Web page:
Thanks for all the opinions. I am fine with it as it seems to work fine, but then I hear of friends whose kids are in (state) schools of 26 and I'm a little perplexed.

Rose0 Wed 20-Sep-17 20:23:10

My DS's GCSE classes last year were anything from just 12 of them (in art) to 36 (in maths - I think top sets often end up being pretty huge.)

For A level it gets much better in my experience - DD had just 10 in two of her classes (English lit and physics - although she did also have 25 in her history class!) and DS now has only 8 in his A level PE class (although again there are something like 26 in his chemistry).

DollyPlastic Wed 20-Sep-17 20:29:07


I'm shocked by that. I've worked in private schools too long I think but my last state class was 19 and that was big enough.

I have around 12/15 now.

Ttbb Wed 20-Sep-17 20:30:53

I think that it depends on the school. When I was at school classes were called at 22 but a lot of 'harder' subjects had smaller classes. I think my smallest class was about seven.

W0rriedMum Thu 21-Sep-17 13:33:31

@DollyPlastic - that is exactly why I think state school kids should have lower entry criteria for too universities. If a child gets an A in a class of 30+, it must surely be equivalent to a child who gets A* in a class of 12.

I looked around one independent secondary school which would run options for 1 single child!

W0rriedMum Thu 21-Sep-17 13:33:50

top not too smile

tiggytape Thu 21-Sep-17 13:41:55

Message withdrawn at poster's request.

ParadiseCity Thu 21-Sep-17 14:57:12

I've always believed/assumed my kids are in classes of 35 but I don't know where I got that figure from.

Singap0reSling Thu 21-Sep-17 16:46:53

@W0rriedMum if it's the same school we're talking about, they're in their 32 per form group for the first 3 years and then split into 4 forms of 24 in year 10.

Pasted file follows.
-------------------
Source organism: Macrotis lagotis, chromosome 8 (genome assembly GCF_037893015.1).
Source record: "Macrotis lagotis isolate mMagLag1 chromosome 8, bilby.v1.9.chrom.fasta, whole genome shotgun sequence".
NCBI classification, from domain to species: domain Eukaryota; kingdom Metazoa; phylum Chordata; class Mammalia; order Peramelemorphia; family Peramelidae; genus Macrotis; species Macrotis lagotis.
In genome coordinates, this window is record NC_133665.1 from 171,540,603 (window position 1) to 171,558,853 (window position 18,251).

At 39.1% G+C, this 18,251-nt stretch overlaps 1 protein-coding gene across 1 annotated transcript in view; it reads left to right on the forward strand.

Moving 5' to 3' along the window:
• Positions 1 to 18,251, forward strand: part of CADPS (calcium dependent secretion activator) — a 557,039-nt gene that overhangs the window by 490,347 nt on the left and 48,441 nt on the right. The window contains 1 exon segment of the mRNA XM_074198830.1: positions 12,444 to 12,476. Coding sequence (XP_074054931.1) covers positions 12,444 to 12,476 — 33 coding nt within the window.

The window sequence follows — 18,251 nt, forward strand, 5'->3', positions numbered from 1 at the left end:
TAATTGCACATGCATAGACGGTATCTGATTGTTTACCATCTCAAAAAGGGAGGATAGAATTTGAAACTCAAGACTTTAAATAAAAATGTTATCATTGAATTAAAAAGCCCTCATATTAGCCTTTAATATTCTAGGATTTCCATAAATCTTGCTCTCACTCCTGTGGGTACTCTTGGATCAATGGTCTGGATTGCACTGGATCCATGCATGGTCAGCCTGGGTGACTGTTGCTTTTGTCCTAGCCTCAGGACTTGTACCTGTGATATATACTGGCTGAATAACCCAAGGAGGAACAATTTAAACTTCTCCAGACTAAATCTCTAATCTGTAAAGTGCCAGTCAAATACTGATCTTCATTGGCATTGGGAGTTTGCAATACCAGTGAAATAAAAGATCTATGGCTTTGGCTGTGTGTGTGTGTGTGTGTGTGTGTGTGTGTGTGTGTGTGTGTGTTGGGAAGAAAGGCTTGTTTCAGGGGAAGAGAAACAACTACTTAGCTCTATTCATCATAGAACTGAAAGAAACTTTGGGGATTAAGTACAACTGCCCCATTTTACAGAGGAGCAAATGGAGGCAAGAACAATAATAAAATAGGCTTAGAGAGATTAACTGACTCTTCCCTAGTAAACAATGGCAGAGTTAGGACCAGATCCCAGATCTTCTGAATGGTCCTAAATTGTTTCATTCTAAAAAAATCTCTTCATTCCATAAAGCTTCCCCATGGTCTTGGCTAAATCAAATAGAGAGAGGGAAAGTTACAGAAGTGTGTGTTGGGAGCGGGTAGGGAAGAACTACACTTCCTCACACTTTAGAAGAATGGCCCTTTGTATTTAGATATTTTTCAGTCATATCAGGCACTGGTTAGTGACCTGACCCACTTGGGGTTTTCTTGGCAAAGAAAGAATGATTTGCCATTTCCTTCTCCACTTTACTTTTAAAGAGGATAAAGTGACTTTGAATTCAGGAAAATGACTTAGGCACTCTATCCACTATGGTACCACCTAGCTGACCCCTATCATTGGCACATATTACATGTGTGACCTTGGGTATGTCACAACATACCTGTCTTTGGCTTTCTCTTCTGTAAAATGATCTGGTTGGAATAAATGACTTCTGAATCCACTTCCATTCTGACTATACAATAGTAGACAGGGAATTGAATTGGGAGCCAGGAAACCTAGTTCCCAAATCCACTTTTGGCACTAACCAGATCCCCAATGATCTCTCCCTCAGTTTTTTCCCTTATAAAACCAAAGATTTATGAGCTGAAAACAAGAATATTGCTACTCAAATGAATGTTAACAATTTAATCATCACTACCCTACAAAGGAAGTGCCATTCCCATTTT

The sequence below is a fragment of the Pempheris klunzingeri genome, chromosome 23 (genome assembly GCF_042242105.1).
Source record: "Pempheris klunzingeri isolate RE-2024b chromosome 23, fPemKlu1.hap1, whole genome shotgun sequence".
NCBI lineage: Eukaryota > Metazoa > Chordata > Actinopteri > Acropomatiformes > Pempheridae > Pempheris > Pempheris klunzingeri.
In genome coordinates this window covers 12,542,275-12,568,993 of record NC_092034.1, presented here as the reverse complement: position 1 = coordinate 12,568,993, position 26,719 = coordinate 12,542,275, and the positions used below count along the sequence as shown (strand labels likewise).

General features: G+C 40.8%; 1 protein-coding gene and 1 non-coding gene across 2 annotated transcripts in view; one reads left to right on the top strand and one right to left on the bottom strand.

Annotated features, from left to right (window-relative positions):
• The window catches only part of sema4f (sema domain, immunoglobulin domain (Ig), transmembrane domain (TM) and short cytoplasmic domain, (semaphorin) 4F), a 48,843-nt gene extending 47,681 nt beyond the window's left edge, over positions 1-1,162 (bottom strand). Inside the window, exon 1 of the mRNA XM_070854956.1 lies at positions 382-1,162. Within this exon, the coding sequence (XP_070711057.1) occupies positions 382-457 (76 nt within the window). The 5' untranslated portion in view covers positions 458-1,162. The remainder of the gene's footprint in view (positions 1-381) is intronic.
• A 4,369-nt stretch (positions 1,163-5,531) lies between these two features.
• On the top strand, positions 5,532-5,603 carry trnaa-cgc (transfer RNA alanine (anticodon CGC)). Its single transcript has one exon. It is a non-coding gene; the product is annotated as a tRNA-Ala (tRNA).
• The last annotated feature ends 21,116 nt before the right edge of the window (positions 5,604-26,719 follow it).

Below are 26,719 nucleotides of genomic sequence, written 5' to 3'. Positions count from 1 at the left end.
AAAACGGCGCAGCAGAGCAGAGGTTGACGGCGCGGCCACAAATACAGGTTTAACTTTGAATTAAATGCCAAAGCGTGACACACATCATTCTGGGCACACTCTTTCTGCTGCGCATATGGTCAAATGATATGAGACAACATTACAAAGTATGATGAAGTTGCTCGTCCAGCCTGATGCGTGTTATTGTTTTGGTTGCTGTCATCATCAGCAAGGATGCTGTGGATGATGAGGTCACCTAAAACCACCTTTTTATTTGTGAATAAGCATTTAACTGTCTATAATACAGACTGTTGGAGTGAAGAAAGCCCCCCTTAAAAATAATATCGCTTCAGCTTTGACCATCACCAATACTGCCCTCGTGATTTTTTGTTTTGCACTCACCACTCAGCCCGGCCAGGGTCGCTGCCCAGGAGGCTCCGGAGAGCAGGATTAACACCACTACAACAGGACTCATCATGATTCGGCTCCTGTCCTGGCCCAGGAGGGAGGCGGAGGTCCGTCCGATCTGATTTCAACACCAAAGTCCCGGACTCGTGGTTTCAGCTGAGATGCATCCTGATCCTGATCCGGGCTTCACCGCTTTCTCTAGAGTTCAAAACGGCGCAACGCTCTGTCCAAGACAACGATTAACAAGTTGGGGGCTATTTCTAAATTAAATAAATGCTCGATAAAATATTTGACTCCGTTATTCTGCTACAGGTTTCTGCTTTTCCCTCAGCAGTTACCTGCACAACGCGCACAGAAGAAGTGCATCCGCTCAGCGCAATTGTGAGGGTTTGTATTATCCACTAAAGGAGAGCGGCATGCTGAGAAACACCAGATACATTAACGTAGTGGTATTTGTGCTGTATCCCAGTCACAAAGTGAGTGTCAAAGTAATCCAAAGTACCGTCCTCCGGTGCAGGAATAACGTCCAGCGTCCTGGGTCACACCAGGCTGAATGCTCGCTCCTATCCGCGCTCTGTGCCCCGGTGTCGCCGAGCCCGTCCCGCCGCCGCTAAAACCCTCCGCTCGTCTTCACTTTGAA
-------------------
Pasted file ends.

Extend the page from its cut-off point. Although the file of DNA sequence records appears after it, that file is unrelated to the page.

So at GCSE stage, they're taught in their forms of 24 for English and all the sciences. Different numbers in other GCSE subjects, depending on the subject uptake.

I've heard of very little classroom disruption in our school (although there'll always be kids who chat a lot whichever school they're at). Never had any real complaints from my DD about the size of the classrooms:number of kids ratio. She's more likely to bemoan the lack of air conditioning during the hot spells hmm

LoniceraJaponica Thu 21-Sep-17 17:00:15

DD's school is one of the lowest funded schools in the country. Class sizes are increasing and the choice of subjects is decreasing because they can't afford the number of teachers that they should have. Financially they are on their knees.

PettsWoodParadise Thu 21-Sep-17 22:28:35

DD’s school has 26-28 in Y7 to Y9. Grammar in neighbouring borough has 32 in each class which is a new increase for the last two years from 30. However Dd’s School has small rooms and they couldn’t literally fit another girl in a classroom. The fact they have uneven numbers in each of the six forms is reflected partially by the size of rooms. DT is in smaller classes of around 20. It has gone from a three form intake school to 6 forms over a number of years. That has had a bigger impact than class sizes. Bags have to be left in lockers as the corridors literally can’t cope with girls plus bags. They find ways to cope.The dining hall is bursting, the site sprawling as the school has added as it could afford over time but nothing like the sparkly new school a few miles away that was built for six forms and flows so much better (but the school isn’t made by buildings so we ignore that!) . School is about to join a MAT so interesting times ahead...

BBCK Thu 21-Sep-17 22:33:08

Almost all 30+ here, including lower and bottom sets. Fun times !

MrsPworkingmummy Thu 21-Sep-17 22:42:37

Pretty normal class size for the schools I am familiar with up in the North East. I taught an ALevel Eng Lang & Lit class of 37 students a few years back. Had enough space for 32, so had the students crammed around the corner of the tables. They were a lovely class mind you, and bounced great ideas around. Class sizes don't necessarily get smaller in the GCSE years - in core subjects this would likely only be for children in the lowest sets. I often teach set 1 with class sizes at GCSE between 32-34 at a push. It's different in 'option' subjects though as class size will be dependent on the number of children who have opted to take it.